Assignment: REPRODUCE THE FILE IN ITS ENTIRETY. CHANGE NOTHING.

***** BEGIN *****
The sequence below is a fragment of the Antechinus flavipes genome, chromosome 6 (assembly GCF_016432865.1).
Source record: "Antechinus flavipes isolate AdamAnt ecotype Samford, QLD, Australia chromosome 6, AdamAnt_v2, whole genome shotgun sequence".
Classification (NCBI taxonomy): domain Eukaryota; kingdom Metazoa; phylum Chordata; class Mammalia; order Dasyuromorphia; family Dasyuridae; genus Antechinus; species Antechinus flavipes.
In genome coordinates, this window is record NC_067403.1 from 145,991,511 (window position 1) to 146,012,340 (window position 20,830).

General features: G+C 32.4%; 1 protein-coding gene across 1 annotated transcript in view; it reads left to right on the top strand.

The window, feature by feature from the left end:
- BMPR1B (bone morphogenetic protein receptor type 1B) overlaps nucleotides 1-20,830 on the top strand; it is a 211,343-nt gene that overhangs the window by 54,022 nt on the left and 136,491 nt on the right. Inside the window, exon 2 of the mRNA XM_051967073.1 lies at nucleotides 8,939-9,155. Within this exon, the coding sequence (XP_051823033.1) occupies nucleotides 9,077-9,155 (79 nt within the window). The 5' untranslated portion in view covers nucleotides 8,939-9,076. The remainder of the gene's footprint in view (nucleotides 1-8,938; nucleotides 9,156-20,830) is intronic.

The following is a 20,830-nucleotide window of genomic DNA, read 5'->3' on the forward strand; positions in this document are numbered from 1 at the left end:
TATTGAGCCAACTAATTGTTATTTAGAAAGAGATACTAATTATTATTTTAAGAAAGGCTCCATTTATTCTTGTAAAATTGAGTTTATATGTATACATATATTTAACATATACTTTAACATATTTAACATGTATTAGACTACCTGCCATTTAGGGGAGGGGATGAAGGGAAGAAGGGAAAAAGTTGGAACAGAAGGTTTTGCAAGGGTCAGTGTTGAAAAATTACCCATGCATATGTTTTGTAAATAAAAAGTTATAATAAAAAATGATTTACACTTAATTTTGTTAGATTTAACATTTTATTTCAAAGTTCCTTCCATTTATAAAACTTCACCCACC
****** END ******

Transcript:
The sequence below is a fragment of the Antechinus flavipes genome, chromosome 6 (assembly GCF_016432865.1).
Source record: "Antechinus flavipes isolate AdamAnt ecotype Samford, QLD, Australia chromosome 6, AdamAnt_v2, whole genome shotgun sequence".
Classification (NCBI taxonomy): domain Eukaryota; kingdom Metazoa; phylum Chordata; class Mammalia; order Dasyuromorphia; family Dasyuridae; genus Antechinus; species Antechinus flavipes.
In genome coordinates, this window is record NC_067403.1 from 145,991,511 (window position 1) to 146,012,340 (window position 20,830).

General features: G+C 32.4%; 1 protein-coding gene across 1 annotated transcript in view; it reads left to right on the top strand.

The window, feature by feature from the left end:
- BMPR1B (bone morphogenetic protein receptor type 1B) overlaps nucleotides 1-20,830 on the top strand; it is a 211,343-nt gene that overhangs the window by 54,022 nt on the left and 136,491 nt on the right. Inside the window, exon 2 of the mRNA XM_051967073.1 lies at nucleotides 8,939-9,155. Within this exon, the coding sequence (XP_051823033.1) occupies nucleotides 9,077-9,155 (79 nt within the window). The 5' untranslated portion in view covers nucleotides 8,939-9,076. The remainder of the gene's footprint in view (nucleotides 1-8,938; nucleotides 9,156-20,830) is intronic.

The following is a 20,830-nucleotide window of genomic DNA, read 5'->3' on the forward strand; positions in this document are numbered from 1 at the left end:
TATTGAGCCAACTAATTGTTATTTAGAAAGAGATACTAATTATTATTTTAAGAAAGGCTCCATTTATTCTTGTAAAATTGAGTTTATATGTATACATATATTTAACATATACTTTAACATATTTAACATGTATTAGACTACCTGCCATTTAGGGGAGGGGATGAAGGGAAGAAGGGAAAAAGTTGGAACAGAAGGTTTTGCAAGGGTCAGTGTTGAAAAATTACCCATGCATATGTTTTGTAAATAAAAAGTTATAATAAAAAATGATTTACACTTAATTTTGTTAGATTTAACATTTTATTTCAAAGTTCCTTCCATTTATAAAACTTCACCCACC